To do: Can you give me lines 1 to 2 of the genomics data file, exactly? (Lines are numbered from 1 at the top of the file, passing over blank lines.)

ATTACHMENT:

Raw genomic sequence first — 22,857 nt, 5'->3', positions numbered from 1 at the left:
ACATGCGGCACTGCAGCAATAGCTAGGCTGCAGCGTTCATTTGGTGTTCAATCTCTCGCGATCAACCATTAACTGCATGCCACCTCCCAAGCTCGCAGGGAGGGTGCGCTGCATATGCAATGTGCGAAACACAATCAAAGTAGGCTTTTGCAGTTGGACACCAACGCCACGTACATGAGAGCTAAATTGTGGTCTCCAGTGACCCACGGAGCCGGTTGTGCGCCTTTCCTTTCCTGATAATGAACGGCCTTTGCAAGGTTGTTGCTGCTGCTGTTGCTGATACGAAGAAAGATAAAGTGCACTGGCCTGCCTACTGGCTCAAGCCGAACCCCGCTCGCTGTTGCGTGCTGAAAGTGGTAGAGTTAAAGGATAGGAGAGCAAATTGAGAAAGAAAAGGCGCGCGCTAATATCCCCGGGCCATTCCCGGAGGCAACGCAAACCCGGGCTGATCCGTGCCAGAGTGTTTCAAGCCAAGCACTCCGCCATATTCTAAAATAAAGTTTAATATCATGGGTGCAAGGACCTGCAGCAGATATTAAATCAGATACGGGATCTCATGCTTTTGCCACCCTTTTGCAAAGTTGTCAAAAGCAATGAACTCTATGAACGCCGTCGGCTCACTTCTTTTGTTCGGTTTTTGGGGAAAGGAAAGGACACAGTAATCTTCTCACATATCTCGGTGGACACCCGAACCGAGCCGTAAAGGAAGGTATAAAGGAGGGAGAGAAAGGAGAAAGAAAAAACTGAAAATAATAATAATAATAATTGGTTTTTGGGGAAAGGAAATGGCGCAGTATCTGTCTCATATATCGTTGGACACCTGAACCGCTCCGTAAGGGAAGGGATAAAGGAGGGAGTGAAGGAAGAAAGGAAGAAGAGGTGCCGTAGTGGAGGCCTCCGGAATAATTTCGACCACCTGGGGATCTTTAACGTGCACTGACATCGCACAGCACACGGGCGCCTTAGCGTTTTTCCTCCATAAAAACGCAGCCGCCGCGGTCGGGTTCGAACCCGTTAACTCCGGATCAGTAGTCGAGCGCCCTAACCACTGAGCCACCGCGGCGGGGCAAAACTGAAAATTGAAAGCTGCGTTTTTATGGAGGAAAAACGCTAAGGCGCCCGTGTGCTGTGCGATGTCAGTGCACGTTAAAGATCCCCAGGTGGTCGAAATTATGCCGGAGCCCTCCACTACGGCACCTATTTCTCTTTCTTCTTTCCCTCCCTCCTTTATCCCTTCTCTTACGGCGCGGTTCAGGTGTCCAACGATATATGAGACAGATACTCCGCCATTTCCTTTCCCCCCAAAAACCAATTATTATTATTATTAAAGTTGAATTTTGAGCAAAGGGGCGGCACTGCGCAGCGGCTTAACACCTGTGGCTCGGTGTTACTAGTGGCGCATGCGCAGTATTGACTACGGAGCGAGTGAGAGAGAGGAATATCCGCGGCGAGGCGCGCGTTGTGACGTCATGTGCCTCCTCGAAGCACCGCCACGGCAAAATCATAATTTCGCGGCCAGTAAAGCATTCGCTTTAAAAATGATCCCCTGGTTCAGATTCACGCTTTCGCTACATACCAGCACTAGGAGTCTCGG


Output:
Raw genomic sequence first — 22,857 nt, 5'->3', positions numbered from 1 at the left:
ACATGCGGCACTGCAGCAATAGCTAGGCTGCAGCGTTCATTTGGTGTTCAATCTCTCGCGATCAACCATTAACTGCATGCCACCTCCCAAGCTCGCAGGGAGGGTGCGCTGCATATGCAATGTGCGAAACACAATCAAAGTAGGCTTTTGCAGTTGGACACCAACGCCACGTACATGAGAGCTAAATTGTGGTCTCCAGTGACCCACGGAGCCGGTTGTGCGCCTTTCCTTTCCTGATAATGAACGGCCTTTGCAAGGTTGTTGCTGCTGCTGTTGCTGATACGAAGAAAGATAAAGTGCACTGGCCTGCCTACTGGCTCAAGCCGAACCCCGCTCGCTGTTGCGTGCTGAAAGTGGTAGAGTTAAAGGATAGGAGAGCAAATTGAGAAAGAAAAGGCGCGCGCTAATATCCCCGGGCCATTCCCGGAGGCAACGCAAACCCGGGCTGATCCGTGCCAGAGTGTTTCAAGCCAAGCACTCCGCCATATTCTAAAATAAAGTTTAATATCATGGGTGCAAGGACCTGCAGCAGATATTAAATCAGATACGGGATCTCATGCTTTTGCCACCCTTTTGCAAAGTTGTCAAAAGCAATGAACTCTATGAACGCCGTCGGCTCACTTCTTTTGTTCGGTTTTTGGGGAAAGGAAAGGACACAGTAATCTTCTCACATATCTCGGTGGACACCCGAACCGAGCCGTAAAGGAAGGTATAAAGGAGGGAGAGAAAGGAGAAAGAAAAAACTGAAAATAATAATAATAATAATTGGTTTTTGGGGAAAGGAAATGGCGCAGTATCTGTCTCATATATCGTTGGACACCTGAACCGCTCCGTAAGGGAAGGGATAAAGGAGGGAGTGAAGGAAGAAAGGAAGAAGAGGTGCCGTAGTGGAGGCCTCCGGAATAATTTCGACCACCTGGGGATCTTTAACGTGCACTGACATCGCACAGCACACGGGCGCCTTAGCGTTTTTCCTCCATAAAAACGCAGCCGCCGCGGTCGGGTTCGAACCCGTTAACTCCGGATCAGTAGTCGAGCGCCCTAACCACTGAGCCACCGCGGCGGGGCAAAACTGAAAATTGAAAGCTGCGTTTTTATGGAGGAAAAACGCTAAGGCGCCCGTGTGCTGTGCGATGTCAGTGCACGTTAAAGATCCCCAGGTGGTCGAAATTATGCCGGAGCCCTCCACTACGGCACCTATTTCTCTTTCTTCTTTCCCTCCCTCCTTTATCCCTTCTCTTACGGCGCGGTTCAGGTGTCCAACGATATATGAGACAGATACTCCGCCATTTCCTTTCCCCCCAAAAACCAATTATTATTATTATTAAAGTTGAATTTTGAGCAAAGGGGCGGCACTGCGCAGCGGCTTAACACCTGTGGCTCGGTGTTACTAGTGGCGCATGCGCAGTATTGACTACGGAGCGAGTGAGAGAGAGGAATATCCGCGGCGAGGCGCGCGTTGTGACGTCATGTGCCTCCTCGAAGCACCGCCACGGCAAAATCATAATTTCGCGGCCAGTAAAGCATTCGCTTTAAAAATGATCCCCTGGTTCAGATTCACGCTTTCGCTACATACCAGCACTAGGAGTCTCGG